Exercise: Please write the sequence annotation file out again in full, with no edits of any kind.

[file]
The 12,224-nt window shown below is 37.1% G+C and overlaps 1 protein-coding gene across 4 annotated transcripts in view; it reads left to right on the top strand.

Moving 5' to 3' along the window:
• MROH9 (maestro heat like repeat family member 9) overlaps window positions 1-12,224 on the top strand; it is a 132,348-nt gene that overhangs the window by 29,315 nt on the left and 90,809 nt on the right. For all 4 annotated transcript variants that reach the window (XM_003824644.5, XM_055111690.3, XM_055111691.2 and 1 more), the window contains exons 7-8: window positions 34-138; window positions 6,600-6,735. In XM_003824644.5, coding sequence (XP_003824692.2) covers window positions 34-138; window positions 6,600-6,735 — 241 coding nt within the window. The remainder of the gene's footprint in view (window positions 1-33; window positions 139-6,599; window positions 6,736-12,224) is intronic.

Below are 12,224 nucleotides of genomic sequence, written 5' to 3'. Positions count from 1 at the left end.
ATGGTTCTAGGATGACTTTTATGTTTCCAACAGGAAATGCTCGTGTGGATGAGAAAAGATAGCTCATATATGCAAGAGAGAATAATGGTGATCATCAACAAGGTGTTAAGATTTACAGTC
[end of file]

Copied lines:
The 12,224-nt window shown below is 37.1% G+C and overlaps 1 protein-coding gene across 4 annotated transcripts in view; it reads left to right on the top strand.

Moving 5' to 3' along the window:
• MROH9 (maestro heat like repeat family member 9) overlaps window positions 1-12,224 on the top strand; it is a 132,348-nt gene that overhangs the window by 29,315 nt on the left and 90,809 nt on the right. For all 4 annotated transcript variants that reach the window (XM_003824644.5, XM_055111690.3, XM_055111691.2 and 1 more), the window contains exons 7-8: window positions 34-138; window positions 6,600-6,735. In XM_003824644.5, coding sequence (XP_003824692.2) covers window positions 34-138; window positions 6,600-6,735 — 241 coding nt within the window. The remainder of the gene's footprint in view (window positions 1-33; window positions 139-6,599; window positions 6,736-12,224) is intronic.

Below are 12,224 nucleotides of genomic sequence, written 5' to 3'. Positions count from 1 at the left end.
ATGGTTCTAGGATGACTTTTATGTTTCCAACAGGAAATGCTCGTGTGGATGAGAAAAGATAGCTCATATATGCAAGAGAGAATAATGGTGATCATCAACAAGGTGTTAAGATTTACAGTC